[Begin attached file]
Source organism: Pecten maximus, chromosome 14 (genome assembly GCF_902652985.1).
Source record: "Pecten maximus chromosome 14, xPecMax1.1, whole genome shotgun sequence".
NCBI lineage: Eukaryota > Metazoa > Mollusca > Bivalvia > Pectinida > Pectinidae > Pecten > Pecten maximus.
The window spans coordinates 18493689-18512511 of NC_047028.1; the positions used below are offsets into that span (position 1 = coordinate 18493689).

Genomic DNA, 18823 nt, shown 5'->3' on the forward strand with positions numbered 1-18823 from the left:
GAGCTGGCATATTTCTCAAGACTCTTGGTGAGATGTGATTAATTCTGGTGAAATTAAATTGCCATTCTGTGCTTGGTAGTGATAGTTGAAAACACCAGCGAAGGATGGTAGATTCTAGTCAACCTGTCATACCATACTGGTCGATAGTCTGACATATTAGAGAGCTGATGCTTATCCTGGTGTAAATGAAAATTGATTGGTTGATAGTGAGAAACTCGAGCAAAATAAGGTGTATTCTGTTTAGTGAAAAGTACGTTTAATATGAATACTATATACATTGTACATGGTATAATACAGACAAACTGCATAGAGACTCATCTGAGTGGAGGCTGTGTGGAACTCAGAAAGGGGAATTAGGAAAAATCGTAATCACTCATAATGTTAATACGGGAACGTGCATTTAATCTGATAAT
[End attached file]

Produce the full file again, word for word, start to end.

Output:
Source organism: Pecten maximus, chromosome 14 (genome assembly GCF_902652985.1).
Source record: "Pecten maximus chromosome 14, xPecMax1.1, whole genome shotgun sequence".
NCBI lineage: Eukaryota > Metazoa > Mollusca > Bivalvia > Pectinida > Pectinidae > Pecten > Pecten maximus.
The window spans coordinates 18493689-18512511 of NC_047028.1; the positions used below are offsets into that span (position 1 = coordinate 18493689).

Genomic DNA, 18823 nt, shown 5'->3' on the forward strand with positions numbered 1-18823 from the left:
GAGCTGGCATATTTCTCAAGACTCTTGGTGAGATGTGATTAATTCTGGTGAAATTAAATTGCCATTCTGTGCTTGGTAGTGATAGTTGAAAACACCAGCGAAGGATGGTAGATTCTAGTCAACCTGTCATACCATACTGGTCGATAGTCTGACATATTAGAGAGCTGATGCTTATCCTGGTGTAAATGAAAATTGATTGGTTGATAGTGAGAAACTCGAGCAAAATAAGGTGTATTCTGTTTAGTGAAAAGTACGTTTAATATGAATACTATATACATTGTACATGGTATAATACAGACAAACTGCATAGAGACTCATCTGAGTGGAGGCTGTGTGGAACTCAGAAAGGGGAATTAGGAAAAATCGTAATCACTCATAATGTTAATACGGGAACGTGCATTTAATCTGATAAT